Bill Nelson (born William Nelson on December 18, 1948) is a prolific guitarist, songwriter, painter and experimental musician from Wakefield, Yorkshire, England. Nelson was educated at the Wakefield College of Art, where he developed an interest in the work of poet and filmmaker Jean Cocteau. At this time he was also developing as a musician, drawing upon Duane Eddy as a primary guitar influence.
Nelson was educated at the Wakefield College of Art, where he developed an interest in the work of poet and filmmaker Jean Cocteau. At this time he was also developing as a musician, drawing upon Duane Eddy as a primary guitar influence. His first recording was a brief contribution on an album entitled "A-Austr" with Chris Coombs, Brian Calvert and Mike Levon . Mike recorded and produced the album "A-Austr: Musics from the Holyground" which appeard on Holyground Records in 1970. After that Bill appeared in a much more substantial role on three Chris Coombs tracks on the Holyground album Astral Navigation released in 1971. One track from this also gave Bill his first airplay by John Peel: "Yesterday" by Chris Coombs, where Bill's lead guitars were recorded by Mike Levon in an acid-rock style, supporting Chris's Stylophone riff. After this, Bill's solo album was recorded and co-produced by Mike at Holyground, also in 1971. Bill's solo album titled Northern Dream drew more attention from famed British DJ John Peel, and this eventually led to Nelson's new band, Be Bop Deluxe, signing to EMI. The band's first recordings were also made at Holyground. All the Bill Nelson recordings made there were released in February 2001 by Holyground in an CD called "Electrotype". Shortly after this they were signed to EMI, releasing "Axe Victim". On stage the band developed a reputation built upon Nelson's electric guitar stylings, which have been described as "pyrotechnic".
After the breakup of Be Bop Deluxe, Nelson attempted another band project called Red Noise (aka Bill Nelson's Red Noise), but eventually settled into a career as a solo musician, recording iconoclastic albums in the early electropop vein such as The Love That Whirls and Quit Dreaming and Get On the Beam. Many of these albums also shipped with bonus records featuring experimental ambient instrumentals, and this was a genre of music Nelson would embrace more fully in the future.
Nelson had bad luck with major labels in the 1980s. A deal with CBS Records went sour, leaving one admired album, Getting the Holy Ghost Across (US title: On a Blue Wing) in limbo with no CD release until 2006. Nelson and his manager Mark Rye had formed the Cocteau Records label in 1981, and for many years this label handled the majority of Nelson's output, which often included multiple albums a year. Among the more ambitious Cocteau releases were the four-record boxed set of experimental electronic music, Trial by Intimacy (The Book of Splendors), and the later ambient collection, Chance Encounters in the Garden of Lights, which contained music informed by Nelson's Gnostic beliefs. In the late 1980s, Nelson signed to the US label Enigma Records, and though they re-released his entire Cocteau catalog and seemed to be giving him a big push, the label soon went out of business.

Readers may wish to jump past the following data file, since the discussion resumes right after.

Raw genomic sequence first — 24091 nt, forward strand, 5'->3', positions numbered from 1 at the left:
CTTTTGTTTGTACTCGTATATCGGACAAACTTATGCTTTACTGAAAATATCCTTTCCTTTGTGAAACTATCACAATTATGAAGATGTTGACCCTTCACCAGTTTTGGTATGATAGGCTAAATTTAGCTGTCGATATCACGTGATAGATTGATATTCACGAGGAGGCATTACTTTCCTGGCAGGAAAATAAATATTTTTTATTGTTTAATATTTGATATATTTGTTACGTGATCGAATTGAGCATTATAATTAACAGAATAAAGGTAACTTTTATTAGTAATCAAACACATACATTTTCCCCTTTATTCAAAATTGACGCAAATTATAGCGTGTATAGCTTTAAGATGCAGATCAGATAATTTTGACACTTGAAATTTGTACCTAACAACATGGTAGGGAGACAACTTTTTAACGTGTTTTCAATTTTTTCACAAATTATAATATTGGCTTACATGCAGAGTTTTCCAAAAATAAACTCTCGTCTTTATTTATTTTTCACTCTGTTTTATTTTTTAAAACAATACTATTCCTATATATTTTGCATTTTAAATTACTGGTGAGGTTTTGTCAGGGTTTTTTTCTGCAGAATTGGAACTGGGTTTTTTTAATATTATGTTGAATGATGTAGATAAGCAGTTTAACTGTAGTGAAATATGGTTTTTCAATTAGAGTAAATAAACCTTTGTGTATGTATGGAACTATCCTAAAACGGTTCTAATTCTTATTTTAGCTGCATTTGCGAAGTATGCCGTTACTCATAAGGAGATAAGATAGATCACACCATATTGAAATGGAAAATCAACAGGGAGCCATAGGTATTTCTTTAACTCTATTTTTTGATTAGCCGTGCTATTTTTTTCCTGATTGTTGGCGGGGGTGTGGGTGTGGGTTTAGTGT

As the 1980s ended, Nelson suffered a tremendous series of personal setbacks, including a divorce, tax problems, and an acrimonious falling-out with his manager over his back catalog rights. In the case of one album, the unreleased Simplex, his manager had been selling copies via mail order without Nelson's authorization; Nelson claims he never received any royalties from these sales.
Nelson channeled his troubles into his music, with the result that the 1990s proved an even more prolific period for him. His divorce inspired a 4-CD boxed set, Demonstrations of Affection, and he worked on some guitar-based instrumental projects such as the albums Crimsworth and Practically Wired, or How I Became Guitar Boy. With Demonstrations, Nelson perfected a songwriting ethic based on the immediacy of creative inspiration; each song was recorded almost as soon as it was written, taking only an average of two hours to complete. This technique enabled Nelson to produce a staggering amount of new music into the new century, which resulted in such large-scale releases as the 4-CD set My Secret Studio and the 6-CD set Noise Candy.
In 1996, Nelson's troubles with his former manager were resolved in a lawsuit which enabled Nelson to recover much of his back catalog. A fully authorized version of the Simplex album was released in 2001.
In the late 1990s, Nelson had a label, Populuxe Records, with a distribution arrangement with Robert Fripp's Discipline Global Mobile, but the relationship with DGM has stagnated and Nelson's last DGM release was Atom Shop in 1998. Subsequent releases have been on other imprints such as Toneswoon and Voiceprint as well as direct mail-order releases. Some of Nelson's early albums have recently been re-released in this manner, including Quit Dreaming And Get On the Beam and Chimera.
Though not a very public figure today, Nelson has a devoted core audience who admire his perseverance, his integrity to his art in the face of commercial rejection, and his versatile musicianship. In recent years Nelson has begun to perform live again.